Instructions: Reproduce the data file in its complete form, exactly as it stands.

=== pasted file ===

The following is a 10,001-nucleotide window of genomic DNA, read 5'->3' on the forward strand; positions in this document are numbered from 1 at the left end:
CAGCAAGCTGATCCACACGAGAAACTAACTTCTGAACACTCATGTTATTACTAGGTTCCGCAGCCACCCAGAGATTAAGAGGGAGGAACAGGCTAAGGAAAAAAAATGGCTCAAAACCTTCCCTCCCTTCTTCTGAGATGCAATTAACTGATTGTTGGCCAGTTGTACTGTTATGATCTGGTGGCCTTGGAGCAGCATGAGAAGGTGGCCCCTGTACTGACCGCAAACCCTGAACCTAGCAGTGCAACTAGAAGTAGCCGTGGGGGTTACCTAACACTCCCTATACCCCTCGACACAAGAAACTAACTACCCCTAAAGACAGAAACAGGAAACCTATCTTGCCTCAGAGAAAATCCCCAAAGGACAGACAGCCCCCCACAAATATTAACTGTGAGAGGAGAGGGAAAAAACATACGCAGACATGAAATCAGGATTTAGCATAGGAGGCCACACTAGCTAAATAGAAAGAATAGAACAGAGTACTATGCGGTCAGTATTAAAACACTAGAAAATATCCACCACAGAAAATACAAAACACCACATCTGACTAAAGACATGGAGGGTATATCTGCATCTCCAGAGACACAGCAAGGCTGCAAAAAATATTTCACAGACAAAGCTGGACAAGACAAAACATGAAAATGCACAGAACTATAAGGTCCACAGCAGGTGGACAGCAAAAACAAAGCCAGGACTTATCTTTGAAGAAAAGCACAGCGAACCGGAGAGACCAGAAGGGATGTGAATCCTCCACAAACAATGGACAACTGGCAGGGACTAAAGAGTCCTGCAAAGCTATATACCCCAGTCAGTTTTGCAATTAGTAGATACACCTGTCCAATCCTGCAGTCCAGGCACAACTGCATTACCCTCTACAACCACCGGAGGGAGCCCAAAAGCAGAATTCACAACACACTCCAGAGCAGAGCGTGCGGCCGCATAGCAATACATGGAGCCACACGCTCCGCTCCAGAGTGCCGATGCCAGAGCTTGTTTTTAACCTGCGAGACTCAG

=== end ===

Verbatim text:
The following is a 10,001-nucleotide window of genomic DNA, read 5'->3' on the forward strand; positions in this document are numbered from 1 at the left end:
CAGCAAGCTGATCCACACGAGAAACTAACTTCTGAACACTCATGTTATTACTAGGTTCCGCAGCCACCCAGAGATTAAGAGGGAGGAACAGGCTAAGGAAAAAAAATGGCTCAAAACCTTCCCTCCCTTCTTCTGAGATGCAATTAACTGATTGTTGGCCAGTTGTACTGTTATGATCTGGTGGCCTTGGAGCAGCATGAGAAGGTGGCCCCTGTACTGACCGCAAACCCTGAACCTAGCAGTGCAACTAGAAGTAGCCGTGGGGGTTACCTAACACTCCCTATACCCCTCGACACAAGAAACTAACTACCCCTAAAGACAGAAACAGGAAACCTATCTTGCCTCAGAGAAAATCCCCAAAGGACAGACAGCCCCCCACAAATATTAACTGTGAGAGGAGAGGGAAAAAACATACGCAGACATGAAATCAGGATTTAGCATAGGAGGCCACACTAGCTAAATAGAAAGAATAGAACAGAGTACTATGCGGTCAGTATTAAAACACTAGAAAATATCCACCACAGAAAATACAAAACACCACATCTGACTAAAGACATGGAGGGTATATCTGCATCTCCAGAGACACAGCAAGGCTGCAAAAAATATTTCACAGACAAAGCTGGACAAGACAAAACATGAAAATGCACAGAACTATAAGGTCCACAGCAGGTGGACAGCAAAAACAAAGCCAGGACTTATCTTTGAAGAAAAGCACAGCGAACCGGAGAGACCAGAAGGGATGTGAATCCTCCACAAACAATGGACAACTGGCAGGGACTAAAGAGTCCTGCAAAGCTATATACCCCAGTCAGTTTTGCAATTAGTAGATACACCTGTCCAATCCTGCAGTCCAGGCACAACTGCATTACCCTCTACAACCACCGGAGGGAGCCCAAAAGCAGAATTCACAACACACTCCAGAGCAGAGCGTGCGGCCGCATAGCAATACATGGAGCCACACGCTCCGCTCCAGAGTGCCGATGCCAGAGCTTGTTTTTAACCTGCGAGACTCAG